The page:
If a WWE-produced film can't get squared-circle action right, what can be expected of it? Knucklehead answers that question with middling Hallmark Channel drama and tone-deaf comedy. Directed with piledriver subtlety by Michael W. Watkins, this road-trip saga concerns charlatan fight promoter Eddy (Mark Feurstein), who prays to God to help him clear his debts. Having asked, he immediately receives Walter (WWE star Paul "Big Show" Wight), a dimwitted behemoth who agrees to be Eddy's fighter at a New Orleans event because he needs money to help pay for fire-related damages he caused at his church orphanage home. The two are joined by Mary (Melora Hardin), an orphanage employee who serves as the group's conscience as well as the eventual love interest for Eddy, though there are sparks to neither their union nor the proceedings at large, which mainly involve the soft-spoken Walter fumbling his way through fights with kooky adversaries, including a bear he defeats with a sleeper hold.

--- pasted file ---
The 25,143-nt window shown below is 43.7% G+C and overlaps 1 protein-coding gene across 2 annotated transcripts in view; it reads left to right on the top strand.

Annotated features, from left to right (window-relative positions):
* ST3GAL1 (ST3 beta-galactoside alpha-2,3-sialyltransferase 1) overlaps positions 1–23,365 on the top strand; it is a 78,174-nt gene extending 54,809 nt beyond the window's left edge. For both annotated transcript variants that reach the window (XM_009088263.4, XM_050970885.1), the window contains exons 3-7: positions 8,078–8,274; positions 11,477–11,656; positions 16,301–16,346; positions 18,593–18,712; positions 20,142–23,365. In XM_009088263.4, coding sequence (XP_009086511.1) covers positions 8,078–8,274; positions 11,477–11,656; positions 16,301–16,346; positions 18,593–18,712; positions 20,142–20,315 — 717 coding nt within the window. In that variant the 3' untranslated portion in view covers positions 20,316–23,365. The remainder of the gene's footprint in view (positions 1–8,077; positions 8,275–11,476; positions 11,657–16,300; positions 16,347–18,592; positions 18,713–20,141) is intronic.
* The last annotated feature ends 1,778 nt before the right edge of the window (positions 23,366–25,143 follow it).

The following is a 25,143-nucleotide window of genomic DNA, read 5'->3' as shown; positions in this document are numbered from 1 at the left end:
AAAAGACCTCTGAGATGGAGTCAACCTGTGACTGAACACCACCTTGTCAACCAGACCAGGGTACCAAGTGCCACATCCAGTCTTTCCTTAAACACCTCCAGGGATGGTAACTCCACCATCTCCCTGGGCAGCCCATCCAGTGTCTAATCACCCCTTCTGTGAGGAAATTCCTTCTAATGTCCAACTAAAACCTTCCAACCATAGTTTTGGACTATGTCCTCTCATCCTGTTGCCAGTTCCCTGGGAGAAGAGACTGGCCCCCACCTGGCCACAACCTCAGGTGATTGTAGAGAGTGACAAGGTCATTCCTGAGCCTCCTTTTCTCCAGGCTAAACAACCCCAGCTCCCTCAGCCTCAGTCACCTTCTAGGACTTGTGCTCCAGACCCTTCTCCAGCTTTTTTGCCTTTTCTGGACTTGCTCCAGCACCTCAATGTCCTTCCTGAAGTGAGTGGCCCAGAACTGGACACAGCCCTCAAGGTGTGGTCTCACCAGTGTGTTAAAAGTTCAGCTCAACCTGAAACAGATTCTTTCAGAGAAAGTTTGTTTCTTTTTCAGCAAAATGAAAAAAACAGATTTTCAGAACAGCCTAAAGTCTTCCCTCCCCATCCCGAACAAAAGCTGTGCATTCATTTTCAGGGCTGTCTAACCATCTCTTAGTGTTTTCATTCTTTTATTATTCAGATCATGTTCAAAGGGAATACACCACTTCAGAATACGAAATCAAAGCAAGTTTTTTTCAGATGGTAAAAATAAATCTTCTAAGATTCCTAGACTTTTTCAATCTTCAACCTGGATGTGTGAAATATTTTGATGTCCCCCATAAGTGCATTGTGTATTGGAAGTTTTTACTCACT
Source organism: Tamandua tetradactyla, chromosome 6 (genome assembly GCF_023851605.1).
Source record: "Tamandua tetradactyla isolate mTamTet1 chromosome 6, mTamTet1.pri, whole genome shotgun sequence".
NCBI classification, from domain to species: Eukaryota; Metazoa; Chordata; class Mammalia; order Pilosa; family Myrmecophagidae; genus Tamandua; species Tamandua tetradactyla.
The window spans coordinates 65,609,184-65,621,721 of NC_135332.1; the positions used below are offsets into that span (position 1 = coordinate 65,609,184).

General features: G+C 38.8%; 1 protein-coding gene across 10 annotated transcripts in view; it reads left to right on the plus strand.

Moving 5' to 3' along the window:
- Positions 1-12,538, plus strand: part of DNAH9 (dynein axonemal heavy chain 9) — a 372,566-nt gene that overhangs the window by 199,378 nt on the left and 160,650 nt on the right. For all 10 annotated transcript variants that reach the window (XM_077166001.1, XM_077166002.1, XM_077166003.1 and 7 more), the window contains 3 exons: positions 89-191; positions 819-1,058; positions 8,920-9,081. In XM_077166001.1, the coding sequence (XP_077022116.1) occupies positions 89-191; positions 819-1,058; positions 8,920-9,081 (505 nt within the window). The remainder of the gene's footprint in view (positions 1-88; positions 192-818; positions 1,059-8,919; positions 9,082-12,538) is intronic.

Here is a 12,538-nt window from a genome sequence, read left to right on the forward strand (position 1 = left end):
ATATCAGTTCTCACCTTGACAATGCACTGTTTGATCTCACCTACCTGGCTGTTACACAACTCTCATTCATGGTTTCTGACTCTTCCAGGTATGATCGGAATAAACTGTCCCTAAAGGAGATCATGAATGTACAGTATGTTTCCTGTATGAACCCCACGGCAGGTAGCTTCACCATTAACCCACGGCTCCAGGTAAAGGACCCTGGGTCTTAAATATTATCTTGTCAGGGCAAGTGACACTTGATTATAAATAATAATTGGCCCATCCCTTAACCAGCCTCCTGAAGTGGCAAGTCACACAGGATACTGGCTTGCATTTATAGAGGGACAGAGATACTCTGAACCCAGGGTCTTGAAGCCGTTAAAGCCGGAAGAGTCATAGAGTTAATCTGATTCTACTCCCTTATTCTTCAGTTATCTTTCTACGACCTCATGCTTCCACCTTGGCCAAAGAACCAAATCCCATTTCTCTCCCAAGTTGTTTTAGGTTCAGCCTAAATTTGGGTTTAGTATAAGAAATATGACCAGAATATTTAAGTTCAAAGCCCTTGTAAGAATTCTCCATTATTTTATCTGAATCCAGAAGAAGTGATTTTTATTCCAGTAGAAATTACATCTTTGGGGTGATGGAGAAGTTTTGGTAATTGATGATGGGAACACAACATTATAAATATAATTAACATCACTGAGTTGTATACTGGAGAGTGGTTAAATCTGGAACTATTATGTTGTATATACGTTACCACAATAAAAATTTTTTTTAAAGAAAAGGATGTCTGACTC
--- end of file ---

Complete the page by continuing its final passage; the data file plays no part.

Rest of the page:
So feeble is their story that Knucklehead requires crutches, which here take the form of three separate farting sequences, one of which culminates with Walter getting stuck in—and needing the fire department to extricate his gargantuan ass from—a bus bathroom. Wight may be ever-so-slightly more expressive than fellow WWE combatant-turned-thespian John Cena, but his gentle-giant routine still makes Walter seem like a mentally handicapped boofus, albeit not one who's remotely amusing or engaging. Even more pitiful, however, are the broadly hammy contributions of Wendie Malick as the orphanage's tough mother superior, Saul Rubinek as a rabbi staging temple-set fight nights attended by Hasidic caricatures, and Dennis Farina as Eddy's evil nemesis.
Throughout, the film strives to straddle the line between ribaldry and family-values squishiness. Yet while Hardin briefly struts about in a tight red dress and, soon afterward, drop-kicks a waitress while wearing only a bra and panties, such minor concessions to frat-boy comedy dictates are overwhelmed by the signature skirmishes' slapsticky nature and the plot's toothless lethargy, which is so pronounced that the script can't even bother concocting the requisite late-second-act crisis that threatens to derail the heroes' quest. At least the title is apt, as a description for both the film and anyone who chooses to be its audience.